Disasters and Conflict Zones Around the World: The Roles and Relationships of the Military and Nongovernmental Organizations

  • Ramey L. Wilson

In 2007, Dr. Wilson deployed to Afghanistan as the physician for a 600-soldier Airborne Infantry Battalion on a combat/counterinsurgency mission. During that 15-month deployment, he worked hand-in-hand and shoulder-to-shoulder with varying success with assorted NGOs, IGOs, local physicians, Afghan Ministry of Health officials, allied military forces, and the colocated Provincial Reconstruction Team. His dual duties as the unit surgeon caring for trauma and routine medical aliments of coalition military units and his job assisting in the building of the Afghan health care system as part of the counterinsurgency fight placed him at the crossroads of military and NGO interaction.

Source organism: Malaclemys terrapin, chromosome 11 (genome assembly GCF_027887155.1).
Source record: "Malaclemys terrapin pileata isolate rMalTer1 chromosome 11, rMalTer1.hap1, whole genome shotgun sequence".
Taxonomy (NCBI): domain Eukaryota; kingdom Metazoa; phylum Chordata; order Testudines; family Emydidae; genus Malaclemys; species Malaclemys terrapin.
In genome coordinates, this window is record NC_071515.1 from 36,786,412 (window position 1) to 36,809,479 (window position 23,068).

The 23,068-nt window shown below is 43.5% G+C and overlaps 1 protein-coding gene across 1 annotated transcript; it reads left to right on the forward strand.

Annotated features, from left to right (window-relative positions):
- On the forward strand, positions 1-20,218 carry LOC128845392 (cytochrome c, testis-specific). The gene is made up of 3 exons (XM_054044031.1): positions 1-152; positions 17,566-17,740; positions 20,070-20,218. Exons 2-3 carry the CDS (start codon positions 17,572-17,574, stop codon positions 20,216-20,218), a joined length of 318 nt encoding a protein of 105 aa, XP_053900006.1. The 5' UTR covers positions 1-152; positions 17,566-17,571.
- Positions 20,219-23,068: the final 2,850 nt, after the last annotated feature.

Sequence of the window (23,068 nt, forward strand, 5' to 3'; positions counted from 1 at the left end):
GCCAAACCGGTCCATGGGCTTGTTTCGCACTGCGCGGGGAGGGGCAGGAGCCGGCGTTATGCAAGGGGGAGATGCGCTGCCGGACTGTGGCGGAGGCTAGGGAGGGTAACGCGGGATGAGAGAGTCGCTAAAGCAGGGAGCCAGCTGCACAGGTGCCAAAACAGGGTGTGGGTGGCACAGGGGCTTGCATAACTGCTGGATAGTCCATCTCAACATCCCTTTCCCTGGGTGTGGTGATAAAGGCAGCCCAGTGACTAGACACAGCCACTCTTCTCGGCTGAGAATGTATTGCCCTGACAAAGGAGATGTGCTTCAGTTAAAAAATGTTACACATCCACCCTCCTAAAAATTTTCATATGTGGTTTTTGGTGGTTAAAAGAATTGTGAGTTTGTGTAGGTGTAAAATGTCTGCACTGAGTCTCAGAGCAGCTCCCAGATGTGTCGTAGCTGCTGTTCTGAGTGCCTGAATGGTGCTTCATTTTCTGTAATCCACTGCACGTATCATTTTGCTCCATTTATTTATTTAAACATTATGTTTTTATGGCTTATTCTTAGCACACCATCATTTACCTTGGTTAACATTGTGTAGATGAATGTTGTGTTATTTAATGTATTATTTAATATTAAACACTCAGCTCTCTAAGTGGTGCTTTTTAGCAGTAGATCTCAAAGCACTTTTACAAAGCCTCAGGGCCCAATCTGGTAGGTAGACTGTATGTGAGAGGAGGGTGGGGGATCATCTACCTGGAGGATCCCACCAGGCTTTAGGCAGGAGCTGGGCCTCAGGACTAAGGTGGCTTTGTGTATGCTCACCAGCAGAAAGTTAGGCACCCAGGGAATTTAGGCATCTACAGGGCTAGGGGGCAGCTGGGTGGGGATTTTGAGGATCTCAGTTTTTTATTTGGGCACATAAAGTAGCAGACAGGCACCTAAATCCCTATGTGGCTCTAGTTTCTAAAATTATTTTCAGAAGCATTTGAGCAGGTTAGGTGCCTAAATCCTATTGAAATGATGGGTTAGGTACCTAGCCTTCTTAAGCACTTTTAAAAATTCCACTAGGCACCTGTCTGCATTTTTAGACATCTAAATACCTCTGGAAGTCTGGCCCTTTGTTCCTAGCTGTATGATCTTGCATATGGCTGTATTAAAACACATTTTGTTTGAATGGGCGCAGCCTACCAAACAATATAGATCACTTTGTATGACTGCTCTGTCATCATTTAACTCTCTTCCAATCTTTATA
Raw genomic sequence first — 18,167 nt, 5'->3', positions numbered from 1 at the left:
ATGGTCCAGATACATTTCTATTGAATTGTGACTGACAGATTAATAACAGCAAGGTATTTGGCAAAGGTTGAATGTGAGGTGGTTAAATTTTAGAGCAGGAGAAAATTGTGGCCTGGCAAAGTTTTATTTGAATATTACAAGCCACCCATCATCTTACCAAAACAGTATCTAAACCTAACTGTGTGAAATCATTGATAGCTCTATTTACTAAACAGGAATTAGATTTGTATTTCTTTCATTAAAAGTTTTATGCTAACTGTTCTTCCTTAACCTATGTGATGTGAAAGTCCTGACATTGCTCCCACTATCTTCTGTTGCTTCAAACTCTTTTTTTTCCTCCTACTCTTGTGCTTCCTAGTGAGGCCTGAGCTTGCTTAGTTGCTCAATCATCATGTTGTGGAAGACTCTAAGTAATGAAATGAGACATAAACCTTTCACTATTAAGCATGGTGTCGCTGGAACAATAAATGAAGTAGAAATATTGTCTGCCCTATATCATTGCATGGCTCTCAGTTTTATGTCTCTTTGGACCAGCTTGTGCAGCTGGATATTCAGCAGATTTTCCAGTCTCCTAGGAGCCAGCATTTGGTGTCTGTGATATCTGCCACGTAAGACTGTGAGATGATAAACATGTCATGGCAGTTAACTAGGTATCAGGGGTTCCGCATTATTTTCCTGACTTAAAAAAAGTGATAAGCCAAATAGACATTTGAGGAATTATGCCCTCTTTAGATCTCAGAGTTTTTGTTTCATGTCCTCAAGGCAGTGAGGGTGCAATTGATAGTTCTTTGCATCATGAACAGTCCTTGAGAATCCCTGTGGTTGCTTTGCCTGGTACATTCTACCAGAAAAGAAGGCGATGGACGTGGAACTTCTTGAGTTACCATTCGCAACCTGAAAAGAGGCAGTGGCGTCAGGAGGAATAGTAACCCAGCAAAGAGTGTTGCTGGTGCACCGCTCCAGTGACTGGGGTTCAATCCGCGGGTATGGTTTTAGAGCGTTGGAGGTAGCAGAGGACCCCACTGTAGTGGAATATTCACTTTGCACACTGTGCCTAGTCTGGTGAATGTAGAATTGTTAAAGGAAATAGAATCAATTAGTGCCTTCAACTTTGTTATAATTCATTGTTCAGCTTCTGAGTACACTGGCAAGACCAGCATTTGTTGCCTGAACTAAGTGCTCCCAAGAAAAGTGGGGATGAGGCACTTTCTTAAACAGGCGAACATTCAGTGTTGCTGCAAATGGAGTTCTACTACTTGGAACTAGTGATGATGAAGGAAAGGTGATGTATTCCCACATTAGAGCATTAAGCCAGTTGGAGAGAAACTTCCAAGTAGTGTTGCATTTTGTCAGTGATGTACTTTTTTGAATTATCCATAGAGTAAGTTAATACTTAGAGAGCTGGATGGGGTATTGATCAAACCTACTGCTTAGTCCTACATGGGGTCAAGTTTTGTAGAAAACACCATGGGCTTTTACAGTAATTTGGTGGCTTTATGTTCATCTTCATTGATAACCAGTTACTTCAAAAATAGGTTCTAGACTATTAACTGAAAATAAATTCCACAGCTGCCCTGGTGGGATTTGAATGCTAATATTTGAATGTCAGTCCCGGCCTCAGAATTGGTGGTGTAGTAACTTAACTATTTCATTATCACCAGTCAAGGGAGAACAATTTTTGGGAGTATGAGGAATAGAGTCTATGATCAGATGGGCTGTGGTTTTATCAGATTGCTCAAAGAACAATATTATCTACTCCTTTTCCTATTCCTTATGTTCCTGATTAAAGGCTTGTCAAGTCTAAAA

This chapter offers Dr. Wilson’s perspective on the current issues facing NGO–military interaction and his recommendations for continued improvement.

This chapter offers Dr. Wilson’s perspective on the current issues facing NGO–military interaction and his recommendations for continued improvement.

The co-location of nongovernmental organizations (NGOs) and military forces in areas requiring humanitarian aid, disaster assistance, or reconstruction has become a reality of the twenty-first century. During the 1990s, numerous complex emergencies, disasters, and military conflicts brought armed forces and NGOs into close proximity, increasing the frequency of interaction as they pursued their missions (Burkle 1999). Although both groups often shared the goals of effecting positive change and building capacity in response to crisis, their backgrounds, motivations, and perspectives differed radically. They tended to misunderstand each other’s goals and methods. As a result, friction arose that hindered both of them in their work (Weiss 1997).


Military Force North Atlantic Treaty Organization Civil Affair World Food Program Humanitarian Assistance 
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